• It was my first Business book in English . . . and even though the book has written by 2 authors,it was very coherent . an exceptionally realistic and helpful .


    • 24 Attacks and 24 ResponsesHere is a list and discussion of the 24 attacks that have been used quite commonly. As you will see, they all draw on one or more strategies based on confusion, fear mongering, death-by-delay, or ridicule and character assassination. There are many more slight variations on these 24, but these two dozen seem to be the most basic and confounding. There is also a response to each of the attacks which will not silence valid criticism, but will help stop verbal bullets fro [...]


    • Kotter’s writing style is so easy to read. Peppered with narrative, informative and prescriptive. With some large concepts to remember, and then piece by piece prescriptive steps. This is one I will return to regularly as building buy in is definitely one of the skills I need to develop further.


    • I had a hard time getting through the first part of the book--usually a storyline helps me grasp the concept but this one was more than what I needed and I had to slog through it. Once the book began to get into the 24 ways people shoot down good ideas and how to address them, the book became interesting and practical to me.





    • Good ideas -- even terrific ideas -- often fail to get adopted when an advocate lacks the verbal communication skills to make persuasive presentations. As every public speaker knows, no two presentations are exactly alike -- but for the most part, the reasons a verbal communication fails to persuade are both predictable and preventable.What's exciting about this book on effective advocacy is the sheer practicality of its prescribed approach t0 develop the power of persuasion. It's approach to ad [...]


    • “Buy-in” by John P. Kotter and Lorne A. Whitehead, is a much needed resource. Originally a financial term, getting people’s buy-in is today taken to mean “getting someone’s commitment” to a new idea or proposal. Getting others to commit to a new idea, whether it be family, friends or in business, is an essential skill-set that everyone should have. It’s surprising that this topic has not been covered before.The authors set out to provide a method for building support for a good ide [...]


    • In the preface to Buy-In: Saving Your Good Idea from Getting Shot Down, John Kotter and Lorne Whitehead say:It would be wonderful if the good ideas you champion, on or off the job, could simply stand on their own. But far too often, this is not the case. Whether it’s a big bill before Congress, an innovative corporate strategy, or tonight’s plan for dinner and the movies, sensible ideas can be ignored, shot down, or, more often, wounded so badly that they produce little gain.We have all expe [...]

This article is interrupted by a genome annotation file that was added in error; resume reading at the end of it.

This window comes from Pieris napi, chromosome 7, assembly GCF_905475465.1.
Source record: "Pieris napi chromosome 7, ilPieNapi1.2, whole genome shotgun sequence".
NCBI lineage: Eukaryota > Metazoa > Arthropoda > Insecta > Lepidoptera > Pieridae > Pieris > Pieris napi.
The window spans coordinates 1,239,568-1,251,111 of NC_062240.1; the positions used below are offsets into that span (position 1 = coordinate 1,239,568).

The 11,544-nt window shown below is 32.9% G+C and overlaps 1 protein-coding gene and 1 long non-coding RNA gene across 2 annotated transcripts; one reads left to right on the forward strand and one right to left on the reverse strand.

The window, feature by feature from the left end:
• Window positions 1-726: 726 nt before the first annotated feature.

• Throw the first half of this book to the garbage; that is, at less that you feel to be a moron. In any case, I stuck through the demeaning start. The fact is that Fear, Delay, Confusion and Character Assassination are types of attacks that could had been addressed in a single magazine article; not a book. This was a painful book to read.


    • The book is titled Buy-In with subtitle of "saving your good idea from getting shot down", and immediately this illustrates the main problem with the book - those are not the same thing at all. The book presents a scenario (complete with cringe-inducing character stereotypes) and then shows various ways that a presentation of an idea could be attacked or derailed, and how to defend against them. Which is all well and good, and if you've ever listened to a skilled politican deflect and avoid ad h [...]


    • Reading the book, I learned, for example, about types of expressions that people, who resist change, may make. Examples are expressions that- expressions that create fear,- expressions that create delay, - expressions that create confusion,- expressions that ridicule people.In the book, I also found useful advice on on how to handle resistance to change. Examples: - Focus on the fact that we are living in times of tremendous change, for example technological change.- In a changing environment, i [...]


    • Although this book repeats a lot of common themes, which could be summarised more succinctly, this is still a very useful book. It explains the key arguments typically used to put down a good idea, and why they succeed, and how to deal with these situations. This is not a book of retorts, nor a way of influencing people to do what you want through manipulation. It explains simply how to stop your ideas falling at hurdles at all stages of a proposal.Would particularly recommend for students who a [...]